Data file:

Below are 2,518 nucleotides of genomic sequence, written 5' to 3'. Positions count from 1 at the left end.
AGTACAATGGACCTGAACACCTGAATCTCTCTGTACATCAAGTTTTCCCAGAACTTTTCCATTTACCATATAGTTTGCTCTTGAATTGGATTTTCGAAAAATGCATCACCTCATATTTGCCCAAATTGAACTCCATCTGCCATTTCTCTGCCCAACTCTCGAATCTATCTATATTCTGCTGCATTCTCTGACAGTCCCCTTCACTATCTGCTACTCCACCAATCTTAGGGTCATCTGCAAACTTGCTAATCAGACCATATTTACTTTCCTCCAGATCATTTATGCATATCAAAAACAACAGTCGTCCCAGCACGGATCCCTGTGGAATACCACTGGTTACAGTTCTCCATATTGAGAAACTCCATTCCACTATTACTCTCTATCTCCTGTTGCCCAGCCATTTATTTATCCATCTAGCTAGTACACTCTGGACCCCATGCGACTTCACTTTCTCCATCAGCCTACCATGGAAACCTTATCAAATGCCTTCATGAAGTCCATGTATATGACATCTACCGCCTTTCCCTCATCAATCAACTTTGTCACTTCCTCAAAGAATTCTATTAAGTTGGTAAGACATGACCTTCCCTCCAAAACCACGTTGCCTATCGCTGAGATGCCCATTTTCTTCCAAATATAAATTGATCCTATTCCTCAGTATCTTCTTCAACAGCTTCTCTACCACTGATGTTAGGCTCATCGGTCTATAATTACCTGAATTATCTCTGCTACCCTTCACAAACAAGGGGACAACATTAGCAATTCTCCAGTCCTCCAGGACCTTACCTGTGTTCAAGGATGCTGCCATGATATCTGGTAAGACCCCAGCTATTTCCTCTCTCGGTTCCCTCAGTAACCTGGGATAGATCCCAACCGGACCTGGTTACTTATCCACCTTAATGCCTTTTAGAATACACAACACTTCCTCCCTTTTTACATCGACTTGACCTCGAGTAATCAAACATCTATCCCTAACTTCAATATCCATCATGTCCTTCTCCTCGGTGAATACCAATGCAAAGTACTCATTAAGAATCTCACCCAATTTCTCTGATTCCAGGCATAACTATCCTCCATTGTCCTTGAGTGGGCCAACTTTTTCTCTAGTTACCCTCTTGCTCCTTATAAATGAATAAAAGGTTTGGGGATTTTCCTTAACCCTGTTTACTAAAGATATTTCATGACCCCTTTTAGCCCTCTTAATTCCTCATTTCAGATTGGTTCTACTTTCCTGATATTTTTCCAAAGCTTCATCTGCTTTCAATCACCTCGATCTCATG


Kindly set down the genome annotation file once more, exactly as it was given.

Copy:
Below are 2,518 nucleotides of genomic sequence, written 5' to 3'. Positions count from 1 at the left end.
AGTACAATGGACCTGAACACCTGAATCTCTCTGTACATCAAGTTTTCCCAGAACTTTTCCATTTACCATATAGTTTGCTCTTGAATTGGATTTTCGAAAAATGCATCACCTCATATTTGCCCAAATTGAACTCCATCTGCCATTTCTCTGCCCAACTCTCGAATCTATCTATATTCTGCTGCATTCTCTGACAGTCCCCTTCACTATCTGCTACTCCACCAATCTTAGGGTCATCTGCAAACTTGCTAATCAGACCATATTTACTTTCCTCCAGATCATTTATGCATATCAAAAACAACAGTCGTCCCAGCACGGATCCCTGTGGAATACCACTGGTTACAGTTCTCCATATTGAGAAACTCCATTCCACTATTACTCTCTATCTCCTGTTGCCCAGCCATTTATTTATCCATCTAGCTAGTACACTCTGGACCCCATGCGACTTCACTTTCTCCATCAGCCTACCATGGAAACCTTATCAAATGCCTTCATGAAGTCCATGTATATGACATCTACCGCCTTTCCCTCATCAATCAACTTTGTCACTTCCTCAAAGAATTCTATTAAGTTGGTAAGACATGACCTTCCCTCCAAAACCACGTTGCCTATCGCTGAGATGCCCATTTTCTTCCAAATATAAATTGATCCTATTCCTCAGTATCTTCTTCAACAGCTTCTCTACCACTGATGTTAGGCTCATCGGTCTATAATTACCTGAATTATCTCTGCTACCCTTCACAAACAAGGGGACAACATTAGCAATTCTCCAGTCCTCCAGGACCTTACCTGTGTTCAAGGATGCTGCCATGATATCTGGTAAGACCCCAGCTATTTCCTCTCTCGGTTCCCTCAGTAACCTGGGATAGATCCCAACCGGACCTGGTTACTTATCCACCTTAATGCCTTTTAGAATACACAACACTTCCTCCCTTTTTACATCGACTTGACCTCGAGTAATCAAACATCTATCCCTAACTTCAATATCCATCATGTCCTTCTCCTCGGTGAATACCAATGCAAAGTACTCATTAAGAATCTCACCCAATTTCTCTGATTCCAGGCATAACTATCCTCCATTGTCCTTGAGTGGGCCAACTTTTTCTCTAGTTACCCTCTTGCTCCTTATAAATGAATAAAAGGTTTGGGGATTTTCCTTAACCCTGTTTACTAAAGATATTTCATGACCCCTTTTAGCCCTCTTAATTCCTCATTTCAGATTGGTTCTACTTTCCTGATATTTTTCCAAAGCTTCATCTGCTTTCAATCACCTCGATCTCATG